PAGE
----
Do you know that the ocean, not the trees, generates more than half of the oxygen on Earth? According to scientists, the oceans’ contribution can reach up to 80 per cent and majority of this production comes from the sea plankton.
The US National Ocean and Atmospheric Administration (NOAA) identifies these organisms to be marine drifters comprising plants, algae and bacteria that can photosynthesize. It cites that the smallest organism which can produce up to 20 per cent of the oxygen in the entire biosphere is the Prochlorococcus. This is higher than all the tropical rainforests on land combined.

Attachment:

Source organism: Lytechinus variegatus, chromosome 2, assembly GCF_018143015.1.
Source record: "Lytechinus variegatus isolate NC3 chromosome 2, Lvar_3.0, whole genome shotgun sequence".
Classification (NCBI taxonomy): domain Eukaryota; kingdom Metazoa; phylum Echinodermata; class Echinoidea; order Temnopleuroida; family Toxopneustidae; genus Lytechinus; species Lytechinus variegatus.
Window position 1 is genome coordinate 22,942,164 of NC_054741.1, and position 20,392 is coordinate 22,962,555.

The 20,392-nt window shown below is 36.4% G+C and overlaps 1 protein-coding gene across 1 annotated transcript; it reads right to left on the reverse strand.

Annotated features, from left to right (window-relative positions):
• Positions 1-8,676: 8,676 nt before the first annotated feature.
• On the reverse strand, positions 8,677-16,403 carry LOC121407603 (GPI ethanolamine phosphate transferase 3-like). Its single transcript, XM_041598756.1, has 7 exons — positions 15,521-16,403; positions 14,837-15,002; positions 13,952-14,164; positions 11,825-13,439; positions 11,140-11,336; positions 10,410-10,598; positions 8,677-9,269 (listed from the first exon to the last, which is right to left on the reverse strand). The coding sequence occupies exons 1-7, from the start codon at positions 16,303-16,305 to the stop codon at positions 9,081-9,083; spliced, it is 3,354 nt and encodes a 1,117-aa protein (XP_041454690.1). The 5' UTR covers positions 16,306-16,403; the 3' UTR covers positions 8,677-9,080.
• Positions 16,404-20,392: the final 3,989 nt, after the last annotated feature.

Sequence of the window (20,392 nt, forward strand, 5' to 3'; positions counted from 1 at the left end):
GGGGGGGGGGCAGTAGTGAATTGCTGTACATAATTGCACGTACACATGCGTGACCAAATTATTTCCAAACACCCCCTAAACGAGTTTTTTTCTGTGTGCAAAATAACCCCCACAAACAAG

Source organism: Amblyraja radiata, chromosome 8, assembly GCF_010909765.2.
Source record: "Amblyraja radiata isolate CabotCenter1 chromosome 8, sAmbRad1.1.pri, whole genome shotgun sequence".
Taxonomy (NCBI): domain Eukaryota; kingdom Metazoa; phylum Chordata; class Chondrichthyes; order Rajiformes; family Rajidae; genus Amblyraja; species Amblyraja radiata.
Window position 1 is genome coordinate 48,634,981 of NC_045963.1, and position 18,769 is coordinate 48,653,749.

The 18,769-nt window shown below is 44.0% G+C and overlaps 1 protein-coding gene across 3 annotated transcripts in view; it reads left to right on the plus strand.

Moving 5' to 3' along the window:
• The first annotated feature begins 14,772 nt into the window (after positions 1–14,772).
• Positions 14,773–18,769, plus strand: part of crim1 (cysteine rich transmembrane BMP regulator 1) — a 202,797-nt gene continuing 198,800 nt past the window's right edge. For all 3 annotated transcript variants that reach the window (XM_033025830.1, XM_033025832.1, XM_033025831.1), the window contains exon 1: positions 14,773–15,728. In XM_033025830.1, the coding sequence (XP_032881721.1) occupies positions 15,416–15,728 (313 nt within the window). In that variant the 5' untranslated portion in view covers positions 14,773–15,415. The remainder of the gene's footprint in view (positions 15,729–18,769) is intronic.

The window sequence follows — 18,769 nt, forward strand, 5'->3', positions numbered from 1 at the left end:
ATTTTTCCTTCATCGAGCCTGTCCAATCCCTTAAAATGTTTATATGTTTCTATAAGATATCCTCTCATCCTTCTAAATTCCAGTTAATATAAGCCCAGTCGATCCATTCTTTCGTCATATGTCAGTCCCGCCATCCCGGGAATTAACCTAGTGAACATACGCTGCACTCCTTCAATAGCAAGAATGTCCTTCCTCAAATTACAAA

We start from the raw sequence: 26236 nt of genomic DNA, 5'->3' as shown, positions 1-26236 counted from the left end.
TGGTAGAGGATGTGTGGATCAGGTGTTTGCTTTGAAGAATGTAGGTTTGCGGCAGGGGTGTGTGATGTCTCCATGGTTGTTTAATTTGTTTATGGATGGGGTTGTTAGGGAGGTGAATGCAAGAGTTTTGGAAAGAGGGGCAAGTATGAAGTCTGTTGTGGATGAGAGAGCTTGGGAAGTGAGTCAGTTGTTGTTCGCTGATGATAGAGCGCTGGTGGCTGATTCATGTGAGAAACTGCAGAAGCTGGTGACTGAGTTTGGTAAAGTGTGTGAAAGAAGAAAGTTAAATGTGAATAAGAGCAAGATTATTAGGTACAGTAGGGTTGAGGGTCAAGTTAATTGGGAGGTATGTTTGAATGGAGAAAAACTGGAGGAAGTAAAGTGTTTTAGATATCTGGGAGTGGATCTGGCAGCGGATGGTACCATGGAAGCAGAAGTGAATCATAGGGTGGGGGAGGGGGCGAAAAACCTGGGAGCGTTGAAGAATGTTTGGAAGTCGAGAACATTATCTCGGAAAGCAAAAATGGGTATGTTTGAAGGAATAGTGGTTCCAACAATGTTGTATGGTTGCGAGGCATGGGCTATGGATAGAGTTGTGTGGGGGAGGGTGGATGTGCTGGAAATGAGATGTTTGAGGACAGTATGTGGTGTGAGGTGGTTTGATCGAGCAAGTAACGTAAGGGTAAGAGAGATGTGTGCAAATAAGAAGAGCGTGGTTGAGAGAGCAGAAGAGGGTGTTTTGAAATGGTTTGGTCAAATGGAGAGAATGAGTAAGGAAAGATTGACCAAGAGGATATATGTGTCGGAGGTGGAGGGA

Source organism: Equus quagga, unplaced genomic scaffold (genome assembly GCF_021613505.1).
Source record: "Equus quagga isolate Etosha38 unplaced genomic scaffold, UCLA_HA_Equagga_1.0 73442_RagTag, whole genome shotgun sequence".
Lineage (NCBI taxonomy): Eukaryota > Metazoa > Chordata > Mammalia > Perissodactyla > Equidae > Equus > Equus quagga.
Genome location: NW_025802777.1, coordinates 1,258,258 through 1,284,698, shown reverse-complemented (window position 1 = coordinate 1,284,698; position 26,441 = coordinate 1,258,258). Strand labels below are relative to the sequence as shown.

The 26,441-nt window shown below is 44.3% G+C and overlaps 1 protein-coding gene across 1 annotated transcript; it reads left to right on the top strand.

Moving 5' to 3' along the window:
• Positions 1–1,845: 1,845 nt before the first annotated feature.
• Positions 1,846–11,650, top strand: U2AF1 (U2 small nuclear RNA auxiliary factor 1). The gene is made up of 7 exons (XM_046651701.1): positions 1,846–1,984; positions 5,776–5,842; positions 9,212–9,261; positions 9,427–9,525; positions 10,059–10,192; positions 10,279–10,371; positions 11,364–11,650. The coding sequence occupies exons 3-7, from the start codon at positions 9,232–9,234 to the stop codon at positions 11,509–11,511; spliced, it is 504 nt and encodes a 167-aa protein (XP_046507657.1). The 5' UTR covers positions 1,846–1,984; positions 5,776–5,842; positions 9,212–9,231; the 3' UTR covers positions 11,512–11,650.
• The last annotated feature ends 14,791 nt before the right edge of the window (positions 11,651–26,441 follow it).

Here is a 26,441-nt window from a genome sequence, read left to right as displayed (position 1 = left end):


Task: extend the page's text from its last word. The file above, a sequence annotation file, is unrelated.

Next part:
However, it is not easy to make the exact measurement because the amounts keep changing. To estimate the amount of oxygen present in the ocean, scientists use satellite imagery which can track photosynthesizing plankton. The amount of planktons is influenced by the changes of the season and according to its response to other variables such as the water’s nutrient load, temperature, and other factors. They also vary at certain times of the day and according to the tides.
While 50 per cent is a huge amount of oxygen, these are also consumed by marine life, including by dead plants and animals in the ocean. When algal blooms die and the decomposition takes more oxygen faster than the production, it can lead to hypoxia or having very low oxygen concentrations.
NOAA says that research and forecasting on algal blooms and cases of hypoxia can help lessen the impact on the ocean and humans.